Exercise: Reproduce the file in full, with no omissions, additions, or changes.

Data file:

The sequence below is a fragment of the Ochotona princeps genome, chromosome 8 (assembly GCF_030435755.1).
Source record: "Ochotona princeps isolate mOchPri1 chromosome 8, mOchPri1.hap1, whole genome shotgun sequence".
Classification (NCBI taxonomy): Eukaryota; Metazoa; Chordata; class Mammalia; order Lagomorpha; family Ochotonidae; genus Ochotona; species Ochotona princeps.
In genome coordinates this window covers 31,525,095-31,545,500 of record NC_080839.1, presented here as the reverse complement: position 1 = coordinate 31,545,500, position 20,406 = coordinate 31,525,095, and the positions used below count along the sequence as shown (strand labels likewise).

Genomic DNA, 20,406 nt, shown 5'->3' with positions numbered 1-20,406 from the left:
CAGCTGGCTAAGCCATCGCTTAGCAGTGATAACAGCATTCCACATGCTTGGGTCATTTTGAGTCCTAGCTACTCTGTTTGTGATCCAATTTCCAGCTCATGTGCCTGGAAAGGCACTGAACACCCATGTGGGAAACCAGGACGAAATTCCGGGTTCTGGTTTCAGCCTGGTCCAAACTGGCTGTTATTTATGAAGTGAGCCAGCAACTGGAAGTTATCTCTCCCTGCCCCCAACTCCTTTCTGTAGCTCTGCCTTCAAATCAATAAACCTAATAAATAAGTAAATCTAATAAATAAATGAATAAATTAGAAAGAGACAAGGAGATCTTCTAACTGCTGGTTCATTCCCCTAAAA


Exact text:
The sequence below is a fragment of the Ochotona princeps genome, chromosome 8 (assembly GCF_030435755.1).
Source record: "Ochotona princeps isolate mOchPri1 chromosome 8, mOchPri1.hap1, whole genome shotgun sequence".
Classification (NCBI taxonomy): Eukaryota; Metazoa; Chordata; class Mammalia; order Lagomorpha; family Ochotonidae; genus Ochotona; species Ochotona princeps.
In genome coordinates this window covers 31,525,095-31,545,500 of record NC_080839.1, presented here as the reverse complement: position 1 = coordinate 31,545,500, position 20,406 = coordinate 31,525,095, and the positions used below count along the sequence as shown (strand labels likewise).

Genomic DNA, 20,406 nt, shown 5'->3' with positions numbered 1-20,406 from the left:
CAGCTGGCTAAGCCATCGCTTAGCAGTGATAACAGCATTCCACATGCTTGGGTCATTTTGAGTCCTAGCTACTCTGTTTGTGATCCAATTTCCAGCTCATGTGCCTGGAAAGGCACTGAACACCCATGTGGGAAACCAGGACGAAATTCCGGGTTCTGGTTTCAGCCTGGTCCAAACTGGCTGTTATTTATGAAGTGAGCCAGCAACTGGAAGTTATCTCTCCCTGCCCCCAACTCCTTTCTGTAGCTCTGCCTTCAAATCAATAAACCTAATAAATAAGTAAATCTAATAAATAAATGAATAAATTAGAAAGAGACAAGGAGATCTTCTAACTGCTGGTTCATTCCCCTAAAA